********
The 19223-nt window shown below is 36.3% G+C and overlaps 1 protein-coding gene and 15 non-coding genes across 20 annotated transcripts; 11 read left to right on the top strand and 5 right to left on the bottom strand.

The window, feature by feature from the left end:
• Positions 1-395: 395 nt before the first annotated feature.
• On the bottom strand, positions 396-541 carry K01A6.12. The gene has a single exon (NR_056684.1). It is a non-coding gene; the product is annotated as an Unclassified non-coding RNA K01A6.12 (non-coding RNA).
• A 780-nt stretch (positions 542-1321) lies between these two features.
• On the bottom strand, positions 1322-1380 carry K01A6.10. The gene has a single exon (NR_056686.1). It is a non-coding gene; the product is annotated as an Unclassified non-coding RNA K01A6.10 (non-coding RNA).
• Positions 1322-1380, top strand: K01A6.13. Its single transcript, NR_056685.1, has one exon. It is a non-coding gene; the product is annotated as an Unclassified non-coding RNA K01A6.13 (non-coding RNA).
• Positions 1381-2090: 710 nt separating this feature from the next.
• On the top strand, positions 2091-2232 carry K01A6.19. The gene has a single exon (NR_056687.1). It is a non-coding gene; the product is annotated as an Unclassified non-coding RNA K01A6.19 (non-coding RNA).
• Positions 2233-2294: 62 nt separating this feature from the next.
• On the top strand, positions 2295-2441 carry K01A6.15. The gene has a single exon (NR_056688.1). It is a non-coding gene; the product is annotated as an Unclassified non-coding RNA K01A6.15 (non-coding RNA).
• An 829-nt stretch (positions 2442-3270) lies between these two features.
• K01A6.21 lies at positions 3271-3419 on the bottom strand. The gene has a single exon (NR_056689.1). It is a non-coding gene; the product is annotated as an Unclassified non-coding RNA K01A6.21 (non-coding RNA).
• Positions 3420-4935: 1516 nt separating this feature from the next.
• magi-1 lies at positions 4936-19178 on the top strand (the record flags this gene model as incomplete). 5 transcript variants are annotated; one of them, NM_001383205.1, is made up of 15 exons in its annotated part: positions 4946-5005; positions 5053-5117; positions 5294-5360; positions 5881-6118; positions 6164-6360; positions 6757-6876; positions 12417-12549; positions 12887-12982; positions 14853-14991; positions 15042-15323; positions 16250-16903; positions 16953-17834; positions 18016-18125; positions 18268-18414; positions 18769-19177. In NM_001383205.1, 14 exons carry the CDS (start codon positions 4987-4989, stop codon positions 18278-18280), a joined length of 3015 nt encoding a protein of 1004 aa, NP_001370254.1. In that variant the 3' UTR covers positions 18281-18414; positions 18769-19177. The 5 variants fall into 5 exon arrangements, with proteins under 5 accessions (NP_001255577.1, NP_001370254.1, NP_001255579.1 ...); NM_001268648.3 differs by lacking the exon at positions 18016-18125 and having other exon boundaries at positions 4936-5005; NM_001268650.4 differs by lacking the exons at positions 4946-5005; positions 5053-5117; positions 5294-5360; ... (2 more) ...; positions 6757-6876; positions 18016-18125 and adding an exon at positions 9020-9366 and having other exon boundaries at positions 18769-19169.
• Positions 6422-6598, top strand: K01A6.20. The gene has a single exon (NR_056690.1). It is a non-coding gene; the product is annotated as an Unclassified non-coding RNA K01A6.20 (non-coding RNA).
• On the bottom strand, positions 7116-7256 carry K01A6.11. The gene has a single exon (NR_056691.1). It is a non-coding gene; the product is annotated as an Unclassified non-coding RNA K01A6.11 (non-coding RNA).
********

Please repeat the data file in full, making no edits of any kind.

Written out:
The 19223-nt window shown below is 36.3% G+C and overlaps 1 protein-coding gene and 15 non-coding genes across 20 annotated transcripts; 11 read left to right on the top strand and 5 right to left on the bottom strand.

The window, feature by feature from the left end:
• Positions 1-395: 395 nt before the first annotated feature.
• On the bottom strand, positions 396-541 carry K01A6.12. The gene has a single exon (NR_056684.1). It is a non-coding gene; the product is annotated as an Unclassified non-coding RNA K01A6.12 (non-coding RNA).
• A 780-nt stretch (positions 542-1321) lies between these two features.
• On the bottom strand, positions 1322-1380 carry K01A6.10. The gene has a single exon (NR_056686.1). It is a non-coding gene; the product is annotated as an Unclassified non-coding RNA K01A6.10 (non-coding RNA).
• Positions 1322-1380, top strand: K01A6.13. Its single transcript, NR_056685.1, has one exon. It is a non-coding gene; the product is annotated as an Unclassified non-coding RNA K01A6.13 (non-coding RNA).
• Positions 1381-2090: 710 nt separating this feature from the next.
• On the top strand, positions 2091-2232 carry K01A6.19. The gene has a single exon (NR_056687.1). It is a non-coding gene; the product is annotated as an Unclassified non-coding RNA K01A6.19 (non-coding RNA).
• Positions 2233-2294: 62 nt separating this feature from the next.
• On the top strand, positions 2295-2441 carry K01A6.15. The gene has a single exon (NR_056688.1). It is a non-coding gene; the product is annotated as an Unclassified non-coding RNA K01A6.15 (non-coding RNA).
• An 829-nt stretch (positions 2442-3270) lies between these two features.
• K01A6.21 lies at positions 3271-3419 on the bottom strand. The gene has a single exon (NR_056689.1). It is a non-coding gene; the product is annotated as an Unclassified non-coding RNA K01A6.21 (non-coding RNA).
• Positions 3420-4935: 1516 nt separating this feature from the next.
• magi-1 lies at positions 4936-19178 on the top strand (the record flags this gene model as incomplete). 5 transcript variants are annotated; one of them, NM_001383205.1, is made up of 15 exons in its annotated part: positions 4946-5005; positions 5053-5117; positions 5294-5360; positions 5881-6118; positions 6164-6360; positions 6757-6876; positions 12417-12549; positions 12887-12982; positions 14853-14991; positions 15042-15323; positions 16250-16903; positions 16953-17834; positions 18016-18125; positions 18268-18414; positions 18769-19177. In NM_001383205.1, 14 exons carry the CDS (start codon positions 4987-4989, stop codon positions 18278-18280), a joined length of 3015 nt encoding a protein of 1004 aa, NP_001370254.1. In that variant the 3' UTR covers positions 18281-18414; positions 18769-19177. The 5 variants fall into 5 exon arrangements, with proteins under 5 accessions (NP_001255577.1, NP_001370254.1, NP_001255579.1 ...); NM_001268648.3 differs by lacking the exon at positions 18016-18125 and having other exon boundaries at positions 4936-5005; NM_001268650.4 differs by lacking the exons at positions 4946-5005; positions 5053-5117; positions 5294-5360; ... (2 more) ...; positions 6757-6876; positions 18016-18125 and adding an exon at positions 9020-9366 and having other exon boundaries at positions 18769-19169.
• Positions 6422-6598, top strand: K01A6.20. The gene has a single exon (NR_056690.1). It is a non-coding gene; the product is annotated as an Unclassified non-coding RNA K01A6.20 (non-coding RNA).
• On the bottom strand, positions 7116-7256 carry K01A6.11. The gene has a single exon (NR_056691.1). It is a non-coding gene; the product is annotated as an Unclassified non-coding RNA K01A6.11 (non-coding RNA).